Uwe - thanks for you response. context.Server.MapPath works! I'm too much of a noob to know the difference between that and jbl's, so I hope I'm awarding the 'accepted answer' correctly. Re: Office Interop - I have conerns myself - seems inefficient for my server to open an instance of Excel each time a user calls the service. But this app will have virtually 0 chance of concurrent users (probably < 100/day), and the $$ of those products > my budget. Is office interop simply inefficient, or are there more serious issues? –  mattstuehler Feb 22 '13 at 15:32
    
@mattstuehler If you listen to what the vendors of these libraries say, it is (of course ;-) more than just inefficiency. –  Uwe Keim Feb 22 '13 at 15:45
1  
If you had to pick either Aspose.Cells or Spire.XLS - which would you choose? In my project - I will start with a LARGE (+3mb) Excel workbook; my app needs to update a small number of cells with a user inputs, recalculate, then pull the values from a small number of 'result' cells. In other words - it's using an existing Excel workbook as a "calculation engine". (I don't need to create workbooks). It looks like both packages do at least that; which do you think does it better? –  mattstuehler Feb 22 '13 at 19:44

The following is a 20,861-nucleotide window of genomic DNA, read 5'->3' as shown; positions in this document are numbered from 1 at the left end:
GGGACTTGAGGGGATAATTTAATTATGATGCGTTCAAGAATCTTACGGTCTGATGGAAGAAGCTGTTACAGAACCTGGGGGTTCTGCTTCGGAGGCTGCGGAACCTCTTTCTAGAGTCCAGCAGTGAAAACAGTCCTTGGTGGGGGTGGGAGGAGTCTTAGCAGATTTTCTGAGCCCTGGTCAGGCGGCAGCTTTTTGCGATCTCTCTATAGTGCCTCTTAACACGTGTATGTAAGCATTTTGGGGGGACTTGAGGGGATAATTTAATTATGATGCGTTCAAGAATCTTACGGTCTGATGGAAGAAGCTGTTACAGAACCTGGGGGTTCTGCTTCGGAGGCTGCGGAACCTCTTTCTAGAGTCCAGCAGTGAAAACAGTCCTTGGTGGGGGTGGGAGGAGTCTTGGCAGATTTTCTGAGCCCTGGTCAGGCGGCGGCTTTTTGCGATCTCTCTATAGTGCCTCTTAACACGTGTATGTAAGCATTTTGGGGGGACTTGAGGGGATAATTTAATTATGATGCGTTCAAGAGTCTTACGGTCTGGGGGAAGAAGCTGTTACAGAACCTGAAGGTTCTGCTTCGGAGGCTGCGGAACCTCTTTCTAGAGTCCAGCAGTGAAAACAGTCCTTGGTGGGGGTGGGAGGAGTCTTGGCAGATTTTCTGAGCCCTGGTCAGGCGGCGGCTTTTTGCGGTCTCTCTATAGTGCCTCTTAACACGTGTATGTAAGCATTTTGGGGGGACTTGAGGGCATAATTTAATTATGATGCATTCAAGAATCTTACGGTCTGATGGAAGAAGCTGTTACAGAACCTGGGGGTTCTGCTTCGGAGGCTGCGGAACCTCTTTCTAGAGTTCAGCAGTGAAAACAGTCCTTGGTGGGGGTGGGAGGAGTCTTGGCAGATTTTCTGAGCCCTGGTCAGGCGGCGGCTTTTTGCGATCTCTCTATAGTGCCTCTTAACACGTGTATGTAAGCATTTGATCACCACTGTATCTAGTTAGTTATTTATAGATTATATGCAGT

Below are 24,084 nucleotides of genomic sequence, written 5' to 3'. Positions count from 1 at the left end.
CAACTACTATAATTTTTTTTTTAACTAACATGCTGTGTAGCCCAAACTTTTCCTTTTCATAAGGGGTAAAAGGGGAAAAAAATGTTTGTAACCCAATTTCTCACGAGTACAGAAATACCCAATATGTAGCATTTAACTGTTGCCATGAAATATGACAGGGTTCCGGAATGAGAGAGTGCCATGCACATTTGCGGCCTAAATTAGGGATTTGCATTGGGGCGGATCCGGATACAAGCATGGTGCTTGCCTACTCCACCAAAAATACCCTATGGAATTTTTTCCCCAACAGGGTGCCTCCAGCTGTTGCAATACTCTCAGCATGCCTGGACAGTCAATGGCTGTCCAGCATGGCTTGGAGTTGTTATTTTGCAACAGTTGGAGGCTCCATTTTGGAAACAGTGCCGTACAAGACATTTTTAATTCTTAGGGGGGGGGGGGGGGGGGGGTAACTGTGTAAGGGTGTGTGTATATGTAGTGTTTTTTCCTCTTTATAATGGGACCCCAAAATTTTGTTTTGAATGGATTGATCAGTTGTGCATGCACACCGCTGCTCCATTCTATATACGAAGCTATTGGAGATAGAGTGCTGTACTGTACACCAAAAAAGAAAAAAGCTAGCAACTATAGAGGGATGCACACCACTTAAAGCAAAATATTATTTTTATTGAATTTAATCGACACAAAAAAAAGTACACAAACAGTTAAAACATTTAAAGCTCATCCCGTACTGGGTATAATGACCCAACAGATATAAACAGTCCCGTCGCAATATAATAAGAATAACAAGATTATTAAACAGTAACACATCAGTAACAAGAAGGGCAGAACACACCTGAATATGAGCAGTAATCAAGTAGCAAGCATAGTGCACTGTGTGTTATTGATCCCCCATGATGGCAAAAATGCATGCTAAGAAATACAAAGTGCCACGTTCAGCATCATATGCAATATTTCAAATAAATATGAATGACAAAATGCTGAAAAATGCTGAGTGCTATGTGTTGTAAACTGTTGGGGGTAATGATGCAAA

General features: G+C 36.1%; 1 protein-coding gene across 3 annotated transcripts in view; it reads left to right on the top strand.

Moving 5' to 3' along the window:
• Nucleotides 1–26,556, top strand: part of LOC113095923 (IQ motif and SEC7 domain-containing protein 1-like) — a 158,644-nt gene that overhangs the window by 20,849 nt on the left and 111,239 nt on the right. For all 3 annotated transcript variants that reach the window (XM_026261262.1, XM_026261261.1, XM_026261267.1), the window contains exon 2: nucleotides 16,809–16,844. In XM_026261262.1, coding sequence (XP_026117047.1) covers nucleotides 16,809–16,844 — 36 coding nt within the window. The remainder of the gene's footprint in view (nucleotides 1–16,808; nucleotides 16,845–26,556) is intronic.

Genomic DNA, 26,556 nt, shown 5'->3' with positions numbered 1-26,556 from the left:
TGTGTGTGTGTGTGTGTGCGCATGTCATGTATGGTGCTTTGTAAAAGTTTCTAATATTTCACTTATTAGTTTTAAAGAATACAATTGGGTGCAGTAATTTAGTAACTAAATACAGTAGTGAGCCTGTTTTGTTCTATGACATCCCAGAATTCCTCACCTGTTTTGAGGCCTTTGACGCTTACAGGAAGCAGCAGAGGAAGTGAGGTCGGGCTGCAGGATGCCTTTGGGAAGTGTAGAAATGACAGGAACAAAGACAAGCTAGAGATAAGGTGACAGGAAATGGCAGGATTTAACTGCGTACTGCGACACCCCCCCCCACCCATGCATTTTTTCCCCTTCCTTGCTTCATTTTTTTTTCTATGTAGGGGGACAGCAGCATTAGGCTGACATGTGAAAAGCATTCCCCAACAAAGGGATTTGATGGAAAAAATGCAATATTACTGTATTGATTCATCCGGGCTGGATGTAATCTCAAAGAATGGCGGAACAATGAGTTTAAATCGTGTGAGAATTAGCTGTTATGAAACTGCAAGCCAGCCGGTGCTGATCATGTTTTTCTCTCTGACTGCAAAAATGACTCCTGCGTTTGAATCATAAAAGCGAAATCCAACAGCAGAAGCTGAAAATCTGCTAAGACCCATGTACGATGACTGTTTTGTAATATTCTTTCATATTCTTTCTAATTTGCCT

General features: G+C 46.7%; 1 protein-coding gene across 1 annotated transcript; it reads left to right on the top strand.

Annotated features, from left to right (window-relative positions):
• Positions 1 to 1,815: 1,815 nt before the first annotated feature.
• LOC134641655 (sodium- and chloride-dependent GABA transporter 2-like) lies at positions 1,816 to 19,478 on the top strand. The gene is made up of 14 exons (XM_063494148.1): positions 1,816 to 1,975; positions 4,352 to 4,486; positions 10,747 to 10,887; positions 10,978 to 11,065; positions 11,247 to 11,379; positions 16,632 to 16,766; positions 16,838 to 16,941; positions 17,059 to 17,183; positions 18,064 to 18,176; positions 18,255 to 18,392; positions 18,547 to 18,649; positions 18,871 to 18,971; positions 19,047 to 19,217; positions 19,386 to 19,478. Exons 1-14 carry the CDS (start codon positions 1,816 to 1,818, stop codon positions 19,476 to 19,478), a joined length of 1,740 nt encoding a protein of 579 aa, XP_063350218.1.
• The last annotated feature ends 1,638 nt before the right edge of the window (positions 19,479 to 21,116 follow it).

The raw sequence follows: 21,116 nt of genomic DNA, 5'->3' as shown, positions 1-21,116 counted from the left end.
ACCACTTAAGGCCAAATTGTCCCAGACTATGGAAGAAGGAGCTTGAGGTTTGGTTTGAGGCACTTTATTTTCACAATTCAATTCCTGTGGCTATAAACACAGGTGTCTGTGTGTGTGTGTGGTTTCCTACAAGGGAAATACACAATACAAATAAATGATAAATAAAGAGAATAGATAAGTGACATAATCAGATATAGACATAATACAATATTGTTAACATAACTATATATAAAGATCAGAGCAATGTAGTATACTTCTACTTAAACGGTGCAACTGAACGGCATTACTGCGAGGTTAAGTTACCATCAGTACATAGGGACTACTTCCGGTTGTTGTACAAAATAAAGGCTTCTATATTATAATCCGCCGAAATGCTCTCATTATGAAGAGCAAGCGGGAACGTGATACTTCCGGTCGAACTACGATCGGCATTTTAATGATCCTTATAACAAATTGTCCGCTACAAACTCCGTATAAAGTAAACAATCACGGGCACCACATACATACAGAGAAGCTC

@mattstuehler I think Aspose.Cells is more mature. –  Uwe Keim Feb 22 '13 at 20:47

have you tried

System.IO.Path.Combine(HttpContext.Current.Server.MapPath("~/."),"myExcelFile.xls");

Hope this will help

share|improve this answer
    
Did you read his compiler error message? –  Anri Feb 22 '13 at 15:10
    
@Anri yep, but forgot it after testing in a page... edited my answer –  jbl Feb 22 '13 at 15:16
    
When you have an HttpContext instance on a silver plate (i.e. through the context variable), why bothering using the global static instance? –  Uwe Keim Feb 22 '13 at 15:23
    
Your syntax isn't correct. –  Ramhound Feb 22 '13 at 15:25
    
@UweKeim you're right. that's because I have been testing this in a page object. –  jbl Feb 22 '13 at 15:35